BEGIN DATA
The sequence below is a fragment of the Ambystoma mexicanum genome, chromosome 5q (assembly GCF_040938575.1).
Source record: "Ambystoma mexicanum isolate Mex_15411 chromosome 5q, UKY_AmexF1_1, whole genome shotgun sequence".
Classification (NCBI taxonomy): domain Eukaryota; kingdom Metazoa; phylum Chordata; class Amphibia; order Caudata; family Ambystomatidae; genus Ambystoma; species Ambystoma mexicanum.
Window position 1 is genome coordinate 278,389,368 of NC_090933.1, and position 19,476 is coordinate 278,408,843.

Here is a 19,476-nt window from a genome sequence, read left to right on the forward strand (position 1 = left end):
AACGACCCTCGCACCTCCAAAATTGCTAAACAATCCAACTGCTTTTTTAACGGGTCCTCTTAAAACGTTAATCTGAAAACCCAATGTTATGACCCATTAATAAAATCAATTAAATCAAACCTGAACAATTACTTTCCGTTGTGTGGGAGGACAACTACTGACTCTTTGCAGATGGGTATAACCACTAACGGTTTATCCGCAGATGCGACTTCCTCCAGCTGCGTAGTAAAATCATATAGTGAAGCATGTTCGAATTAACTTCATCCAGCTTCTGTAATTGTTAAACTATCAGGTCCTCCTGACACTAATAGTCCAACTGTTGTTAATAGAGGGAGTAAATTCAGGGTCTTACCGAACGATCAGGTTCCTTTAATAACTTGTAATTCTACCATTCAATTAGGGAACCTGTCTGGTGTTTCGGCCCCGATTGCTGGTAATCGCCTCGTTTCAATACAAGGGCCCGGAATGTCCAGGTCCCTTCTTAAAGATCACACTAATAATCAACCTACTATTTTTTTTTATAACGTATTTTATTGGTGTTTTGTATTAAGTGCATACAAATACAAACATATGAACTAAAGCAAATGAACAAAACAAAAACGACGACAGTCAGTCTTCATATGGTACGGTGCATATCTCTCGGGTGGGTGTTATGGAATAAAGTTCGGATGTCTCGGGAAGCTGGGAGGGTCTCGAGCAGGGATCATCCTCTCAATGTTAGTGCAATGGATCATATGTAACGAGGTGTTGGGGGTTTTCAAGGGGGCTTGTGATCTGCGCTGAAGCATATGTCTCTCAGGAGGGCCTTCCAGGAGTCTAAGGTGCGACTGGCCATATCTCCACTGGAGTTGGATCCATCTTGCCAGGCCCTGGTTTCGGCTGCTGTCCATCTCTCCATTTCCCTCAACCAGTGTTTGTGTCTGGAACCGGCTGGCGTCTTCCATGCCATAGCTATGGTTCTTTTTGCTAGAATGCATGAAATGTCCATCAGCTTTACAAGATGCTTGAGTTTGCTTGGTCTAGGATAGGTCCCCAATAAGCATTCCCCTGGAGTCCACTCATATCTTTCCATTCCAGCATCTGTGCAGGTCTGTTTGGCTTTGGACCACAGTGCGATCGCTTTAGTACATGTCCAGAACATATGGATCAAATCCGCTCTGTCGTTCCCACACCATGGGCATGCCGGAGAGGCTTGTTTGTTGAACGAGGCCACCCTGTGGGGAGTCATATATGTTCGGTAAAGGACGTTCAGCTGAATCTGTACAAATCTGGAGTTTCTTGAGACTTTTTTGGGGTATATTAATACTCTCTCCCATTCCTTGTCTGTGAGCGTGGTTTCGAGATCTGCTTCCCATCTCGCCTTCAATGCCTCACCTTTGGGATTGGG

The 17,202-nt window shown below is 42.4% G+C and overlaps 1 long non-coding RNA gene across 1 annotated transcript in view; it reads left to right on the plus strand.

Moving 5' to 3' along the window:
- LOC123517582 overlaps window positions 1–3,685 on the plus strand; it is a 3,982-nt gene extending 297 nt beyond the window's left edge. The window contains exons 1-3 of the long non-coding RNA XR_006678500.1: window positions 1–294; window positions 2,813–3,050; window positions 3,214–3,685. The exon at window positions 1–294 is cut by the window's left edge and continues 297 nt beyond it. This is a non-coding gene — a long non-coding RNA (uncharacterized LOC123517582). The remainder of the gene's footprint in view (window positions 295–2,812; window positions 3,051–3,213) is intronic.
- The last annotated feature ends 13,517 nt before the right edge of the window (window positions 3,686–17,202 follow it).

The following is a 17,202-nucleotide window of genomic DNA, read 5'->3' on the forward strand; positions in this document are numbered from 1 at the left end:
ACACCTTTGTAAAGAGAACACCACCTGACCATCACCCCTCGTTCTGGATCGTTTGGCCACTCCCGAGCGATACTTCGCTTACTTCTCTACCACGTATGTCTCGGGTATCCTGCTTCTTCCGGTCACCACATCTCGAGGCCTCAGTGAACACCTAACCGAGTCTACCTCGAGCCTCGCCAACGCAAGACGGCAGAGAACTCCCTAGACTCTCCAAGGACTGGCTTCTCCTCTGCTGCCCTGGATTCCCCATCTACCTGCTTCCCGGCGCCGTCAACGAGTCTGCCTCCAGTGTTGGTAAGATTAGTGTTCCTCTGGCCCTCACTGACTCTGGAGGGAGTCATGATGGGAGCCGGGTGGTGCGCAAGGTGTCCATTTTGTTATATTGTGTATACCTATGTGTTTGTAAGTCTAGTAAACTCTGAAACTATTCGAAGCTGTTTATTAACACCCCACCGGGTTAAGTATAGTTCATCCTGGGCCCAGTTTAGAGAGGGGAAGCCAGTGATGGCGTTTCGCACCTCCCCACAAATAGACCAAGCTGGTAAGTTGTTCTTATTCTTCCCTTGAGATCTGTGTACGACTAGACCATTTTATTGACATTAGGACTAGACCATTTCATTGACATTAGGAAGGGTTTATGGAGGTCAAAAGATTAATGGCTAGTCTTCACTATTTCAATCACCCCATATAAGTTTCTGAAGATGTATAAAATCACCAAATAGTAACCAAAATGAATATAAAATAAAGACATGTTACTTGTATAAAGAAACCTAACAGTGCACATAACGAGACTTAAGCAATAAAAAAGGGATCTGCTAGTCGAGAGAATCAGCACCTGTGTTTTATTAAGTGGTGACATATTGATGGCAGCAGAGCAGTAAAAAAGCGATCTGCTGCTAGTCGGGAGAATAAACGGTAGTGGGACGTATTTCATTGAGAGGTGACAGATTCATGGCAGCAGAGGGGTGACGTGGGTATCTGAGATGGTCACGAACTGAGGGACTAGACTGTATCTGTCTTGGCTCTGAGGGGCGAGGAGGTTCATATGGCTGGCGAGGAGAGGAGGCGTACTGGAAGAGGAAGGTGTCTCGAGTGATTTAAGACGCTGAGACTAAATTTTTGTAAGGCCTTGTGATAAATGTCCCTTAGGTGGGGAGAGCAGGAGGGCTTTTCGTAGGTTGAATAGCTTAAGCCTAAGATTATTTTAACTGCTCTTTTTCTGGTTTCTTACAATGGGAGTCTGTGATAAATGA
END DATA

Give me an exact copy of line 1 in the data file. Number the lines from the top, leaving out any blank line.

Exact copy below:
The sequence below is a fragment of the Ambystoma mexicanum genome, chromosome 5q (assembly GCF_040938575.1).